Efficacy outcomes of phase 1 trials in hematologic malignancies have improved in recent years, but rates of fatal toxicities have remained stable, according to a study published in the Journal of Clinical Oncology.
“This study provides broad experience that physicians can use when discussing the potential outcomes for patients with hematologic malignancy considering participating in phase 1 trials,” the researchers wrote.
They evaluated data from 3308 patients enrolled in 161 phase 1 trials of 106 different agents between 2000 and 2019. Most trials (78%) included only patients with hematologic malignancies, but 22% included patients with solid tumors as well.
Multiple types of agents were assessed in the trials, including cytotoxic chemotherapy, targeted therapies, and immunotherapies, as single agents or in combination.
Fatal Toxicity Over Time
The rate of grade 5 treatment-related toxicities was 1.81% overall and was similar regardless of study activation year.
The risk of grade 5 toxicity was significantly associated with baseline age (odds ratio [OR], 1.02; 95% CI, 1.01-1.04; P =.007 for each 1-year increase), performance status of 2 or higher (OR, 2.76; 95% CI, 1.42-5.37; P =.006), and participation in a disease-specific trial (OR, 1.87; 95% CI, 1.01-3.47; P =.046).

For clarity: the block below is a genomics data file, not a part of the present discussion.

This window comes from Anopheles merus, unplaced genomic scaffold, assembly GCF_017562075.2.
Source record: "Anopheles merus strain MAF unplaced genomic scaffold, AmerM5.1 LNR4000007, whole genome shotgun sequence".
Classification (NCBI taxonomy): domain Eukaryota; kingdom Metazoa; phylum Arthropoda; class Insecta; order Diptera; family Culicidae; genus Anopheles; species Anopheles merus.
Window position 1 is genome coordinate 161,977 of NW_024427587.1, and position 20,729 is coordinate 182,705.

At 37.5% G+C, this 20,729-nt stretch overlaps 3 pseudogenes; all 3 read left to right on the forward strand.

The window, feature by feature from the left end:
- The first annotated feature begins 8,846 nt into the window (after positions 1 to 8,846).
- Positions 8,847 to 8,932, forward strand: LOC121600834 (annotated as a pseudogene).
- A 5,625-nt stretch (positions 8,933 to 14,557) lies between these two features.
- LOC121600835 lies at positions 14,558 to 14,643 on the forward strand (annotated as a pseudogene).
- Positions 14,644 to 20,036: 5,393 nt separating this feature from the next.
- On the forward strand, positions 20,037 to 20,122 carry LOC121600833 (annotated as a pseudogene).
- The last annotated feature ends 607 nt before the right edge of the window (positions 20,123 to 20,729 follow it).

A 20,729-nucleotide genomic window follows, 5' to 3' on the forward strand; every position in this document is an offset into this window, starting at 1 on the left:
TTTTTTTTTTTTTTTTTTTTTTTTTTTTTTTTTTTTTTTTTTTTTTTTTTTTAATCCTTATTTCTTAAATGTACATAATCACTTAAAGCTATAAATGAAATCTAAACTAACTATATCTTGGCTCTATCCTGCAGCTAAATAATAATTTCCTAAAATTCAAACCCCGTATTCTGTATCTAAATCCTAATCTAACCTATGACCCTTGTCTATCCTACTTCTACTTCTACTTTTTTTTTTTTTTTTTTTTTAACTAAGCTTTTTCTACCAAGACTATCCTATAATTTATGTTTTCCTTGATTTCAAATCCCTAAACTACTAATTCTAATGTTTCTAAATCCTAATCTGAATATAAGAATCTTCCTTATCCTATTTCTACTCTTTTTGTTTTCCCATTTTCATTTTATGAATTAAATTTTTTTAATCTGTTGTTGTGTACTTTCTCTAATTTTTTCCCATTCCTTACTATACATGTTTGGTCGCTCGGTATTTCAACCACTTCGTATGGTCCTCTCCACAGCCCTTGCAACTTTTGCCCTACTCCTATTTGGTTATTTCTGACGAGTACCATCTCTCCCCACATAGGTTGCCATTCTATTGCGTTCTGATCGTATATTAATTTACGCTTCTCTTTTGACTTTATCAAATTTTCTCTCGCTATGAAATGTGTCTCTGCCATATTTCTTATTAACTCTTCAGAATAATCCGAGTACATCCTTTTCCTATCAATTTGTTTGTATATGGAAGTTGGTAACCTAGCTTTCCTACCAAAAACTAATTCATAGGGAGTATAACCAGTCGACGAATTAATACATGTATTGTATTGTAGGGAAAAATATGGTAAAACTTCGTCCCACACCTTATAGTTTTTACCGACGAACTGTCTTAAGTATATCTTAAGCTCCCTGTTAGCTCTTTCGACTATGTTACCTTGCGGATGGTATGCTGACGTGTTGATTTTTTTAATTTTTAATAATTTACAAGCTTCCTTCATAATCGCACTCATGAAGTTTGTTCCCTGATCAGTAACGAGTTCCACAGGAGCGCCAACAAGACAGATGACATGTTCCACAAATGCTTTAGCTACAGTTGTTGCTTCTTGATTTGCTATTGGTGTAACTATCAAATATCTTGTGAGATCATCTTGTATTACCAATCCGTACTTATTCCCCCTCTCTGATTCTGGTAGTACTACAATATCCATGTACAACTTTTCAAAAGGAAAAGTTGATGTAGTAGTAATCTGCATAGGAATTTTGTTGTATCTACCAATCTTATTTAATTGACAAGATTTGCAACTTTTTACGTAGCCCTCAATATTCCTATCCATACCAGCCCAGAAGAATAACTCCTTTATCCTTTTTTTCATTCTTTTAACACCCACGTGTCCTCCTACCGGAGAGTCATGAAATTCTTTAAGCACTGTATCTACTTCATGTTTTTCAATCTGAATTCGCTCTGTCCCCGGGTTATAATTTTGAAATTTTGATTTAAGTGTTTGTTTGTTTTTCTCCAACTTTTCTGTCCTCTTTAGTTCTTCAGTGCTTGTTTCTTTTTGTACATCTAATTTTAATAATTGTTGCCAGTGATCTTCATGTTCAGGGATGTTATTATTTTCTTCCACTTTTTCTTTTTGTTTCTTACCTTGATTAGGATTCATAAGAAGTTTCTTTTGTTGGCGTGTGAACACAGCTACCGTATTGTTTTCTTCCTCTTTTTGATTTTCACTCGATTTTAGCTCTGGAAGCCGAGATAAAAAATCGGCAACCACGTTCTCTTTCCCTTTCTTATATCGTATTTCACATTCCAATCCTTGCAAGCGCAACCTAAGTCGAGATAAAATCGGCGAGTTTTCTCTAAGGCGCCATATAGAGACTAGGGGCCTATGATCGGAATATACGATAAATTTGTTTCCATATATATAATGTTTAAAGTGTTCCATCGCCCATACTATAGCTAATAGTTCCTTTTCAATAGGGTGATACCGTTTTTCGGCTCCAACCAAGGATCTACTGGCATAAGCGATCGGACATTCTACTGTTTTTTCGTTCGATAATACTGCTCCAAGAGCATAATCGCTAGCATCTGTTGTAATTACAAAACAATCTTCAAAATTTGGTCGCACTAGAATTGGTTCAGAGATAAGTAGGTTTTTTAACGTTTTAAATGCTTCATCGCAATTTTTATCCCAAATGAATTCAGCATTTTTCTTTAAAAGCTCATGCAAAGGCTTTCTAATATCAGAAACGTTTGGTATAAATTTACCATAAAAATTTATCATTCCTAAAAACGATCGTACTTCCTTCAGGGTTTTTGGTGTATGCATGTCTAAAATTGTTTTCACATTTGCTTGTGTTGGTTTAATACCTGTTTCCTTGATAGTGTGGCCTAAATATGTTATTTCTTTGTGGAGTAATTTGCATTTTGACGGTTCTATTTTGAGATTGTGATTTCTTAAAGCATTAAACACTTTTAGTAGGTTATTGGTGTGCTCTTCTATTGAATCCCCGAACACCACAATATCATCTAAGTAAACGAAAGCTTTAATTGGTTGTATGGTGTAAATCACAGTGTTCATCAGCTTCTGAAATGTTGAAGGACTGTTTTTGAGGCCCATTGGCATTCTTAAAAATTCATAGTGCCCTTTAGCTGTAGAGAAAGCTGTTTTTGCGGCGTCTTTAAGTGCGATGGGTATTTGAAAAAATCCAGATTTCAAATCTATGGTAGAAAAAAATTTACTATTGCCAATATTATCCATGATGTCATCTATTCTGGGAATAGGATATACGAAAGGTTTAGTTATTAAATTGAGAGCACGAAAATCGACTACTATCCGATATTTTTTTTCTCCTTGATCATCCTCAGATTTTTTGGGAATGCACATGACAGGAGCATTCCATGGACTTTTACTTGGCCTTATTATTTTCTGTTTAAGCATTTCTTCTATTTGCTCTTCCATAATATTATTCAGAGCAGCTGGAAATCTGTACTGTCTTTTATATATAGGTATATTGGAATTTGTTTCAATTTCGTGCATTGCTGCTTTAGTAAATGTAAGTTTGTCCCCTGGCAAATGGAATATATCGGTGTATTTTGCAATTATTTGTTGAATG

Lymphoma was associated with a lower risk of grade 5 toxicity when acute myeloid leukemia was used as the reference (OR, 0.31; 95% CI, 0.11-0.87).
Efficacy Over Time
Unlike toxicity, efficacy outcomes improved over time. The objective response rate (ORR) increased from 18.5% in trials activated between 2000 and 2005 to 50.6% in trials activated between 2013 and 2019 (P <.001).
The ORR varied across disease types, with the lowest ORR seen in trials of myelodysplastic syndromes (MDS; 0%) and the highest rate in trials of chronic lymphocytic leukemia (78%), acute lymphoblastic leukemia (ALL; 75%), and myeloma (75%).
Complete response (CR) rates also significantly improved over time, from 10.5% in trials activated between 2000 and 2005 to 26.0% in trials activated between 2013 and 2019 (P =.001).
For trials activated between 2013 and 2019, trials of MDS demonstrated the lowest CR rate (0%), and trials of ALL demonstrated the highest CR rate (62.5%).
“These results suggest that physicians and patients should be encouraged to consider phase 1 studies, as meaningful therapeutic outcome can be clearly observed in hematologic malignancies,” the researchers concluded.
Disclosures: Some study authors declared affiliations with biotech, pharmaceutical, and/or device companies. Please see the original reference for a full list of disclosures.
Chihara D, Huang EP, Finnigan SR, et al. Trends in grade 5 toxicity and response in phase I trials in hematologic malignancy: 20-year experience from the cancer therapy evaluation program at the National Cancer Institute. J Clin Oncol. Published online March 9, 2022. doi:10.1200/JCO.21.02190